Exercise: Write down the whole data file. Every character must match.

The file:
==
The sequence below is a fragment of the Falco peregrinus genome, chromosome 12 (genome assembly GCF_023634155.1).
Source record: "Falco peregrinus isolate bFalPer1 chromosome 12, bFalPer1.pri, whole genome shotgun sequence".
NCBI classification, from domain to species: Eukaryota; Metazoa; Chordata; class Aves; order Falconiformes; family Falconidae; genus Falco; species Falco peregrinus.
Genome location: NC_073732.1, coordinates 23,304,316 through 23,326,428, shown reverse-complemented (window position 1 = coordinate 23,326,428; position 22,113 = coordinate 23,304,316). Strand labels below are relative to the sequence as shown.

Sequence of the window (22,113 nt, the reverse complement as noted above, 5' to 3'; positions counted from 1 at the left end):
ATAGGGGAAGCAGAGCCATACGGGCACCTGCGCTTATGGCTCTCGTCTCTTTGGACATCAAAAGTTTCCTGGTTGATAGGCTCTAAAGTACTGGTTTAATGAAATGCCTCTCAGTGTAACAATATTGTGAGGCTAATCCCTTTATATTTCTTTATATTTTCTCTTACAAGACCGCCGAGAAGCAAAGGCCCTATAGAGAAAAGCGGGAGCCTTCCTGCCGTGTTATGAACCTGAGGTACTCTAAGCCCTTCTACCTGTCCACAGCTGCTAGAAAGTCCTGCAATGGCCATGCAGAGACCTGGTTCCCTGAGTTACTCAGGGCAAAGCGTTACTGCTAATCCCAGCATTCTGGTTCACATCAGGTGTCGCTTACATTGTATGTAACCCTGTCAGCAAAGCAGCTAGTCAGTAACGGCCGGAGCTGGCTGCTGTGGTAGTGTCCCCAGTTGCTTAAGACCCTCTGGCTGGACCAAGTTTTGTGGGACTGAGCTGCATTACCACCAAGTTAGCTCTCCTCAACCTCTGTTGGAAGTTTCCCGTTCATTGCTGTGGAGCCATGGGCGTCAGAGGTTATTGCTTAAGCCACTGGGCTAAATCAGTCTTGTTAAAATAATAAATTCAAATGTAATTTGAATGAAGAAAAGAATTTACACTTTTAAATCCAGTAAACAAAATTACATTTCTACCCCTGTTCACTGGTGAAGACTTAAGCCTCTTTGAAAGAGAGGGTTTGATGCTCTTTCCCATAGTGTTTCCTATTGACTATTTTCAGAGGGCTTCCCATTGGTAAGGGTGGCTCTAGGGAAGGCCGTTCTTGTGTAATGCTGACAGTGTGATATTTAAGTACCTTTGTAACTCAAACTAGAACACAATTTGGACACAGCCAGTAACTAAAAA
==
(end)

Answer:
The sequence below is a fragment of the Falco peregrinus genome, chromosome 12 (genome assembly GCF_023634155.1).
Source record: "Falco peregrinus isolate bFalPer1 chromosome 12, bFalPer1.pri, whole genome shotgun sequence".
NCBI classification, from domain to species: Eukaryota; Metazoa; Chordata; class Aves; order Falconiformes; family Falconidae; genus Falco; species Falco peregrinus.
Genome location: NC_073732.1, coordinates 23,304,316 through 23,326,428, shown reverse-complemented (window position 1 = coordinate 23,326,428; position 22,113 = coordinate 23,304,316). Strand labels below are relative to the sequence as shown.

Sequence of the window (22,113 nt, the reverse complement as noted above, 5' to 3'; positions counted from 1 at the left end):
ATAGGGGAAGCAGAGCCATACGGGCACCTGCGCTTATGGCTCTCGTCTCTTTGGACATCAAAAGTTTCCTGGTTGATAGGCTCTAAAGTACTGGTTTAATGAAATGCCTCTCAGTGTAACAATATTGTGAGGCTAATCCCTTTATATTTCTTTATATTTTCTCTTACAAGACCGCCGAGAAGCAAAGGCCCTATAGAGAAAAGCGGGAGCCTTCCTGCCGTGTTATGAACCTGAGGTACTCTAAGCCCTTCTACCTGTCCACAGCTGCTAGAAAGTCCTGCAATGGCCATGCAGAGACCTGGTTCCCTGAGTTACTCAGGGCAAAGCGTTACTGCTAATCCCAGCATTCTGGTTCACATCAGGTGTCGCTTACATTGTATGTAACCCTGTCAGCAAAGCAGCTAGTCAGTAACGGCCGGAGCTGGCTGCTGTGGTAGTGTCCCCAGTTGCTTAAGACCCTCTGGCTGGACCAAGTTTTGTGGGACTGAGCTGCATTACCACCAAGTTAGCTCTCCTCAACCTCTGTTGGAAGTTTCCCGTTCATTGCTGTGGAGCCATGGGCGTCAGAGGTTATTGCTTAAGCCACTGGGCTAAATCAGTCTTGTTAAAATAATAAATTCAAATGTAATTTGAATGAAGAAAAGAATTTACACTTTTAAATCCAGTAAACAAAATTACATTTCTACCCCTGTTCACTGGTGAAGACTTAAGCCTCTTTGAAAGAGAGGGTTTGATGCTCTTTCCCATAGTGTTTCCTATTGACTATTTTCAGAGGGCTTCCCATTGGTAAGGGTGGCTCTAGGGAAGGCCGTTCTTGTGTAATGCTGACAGTGTGATATTTAAGTACCTTTGTAACTCAAACTAGAACACAATTTGGACACAGCCAGTAACTAAAAA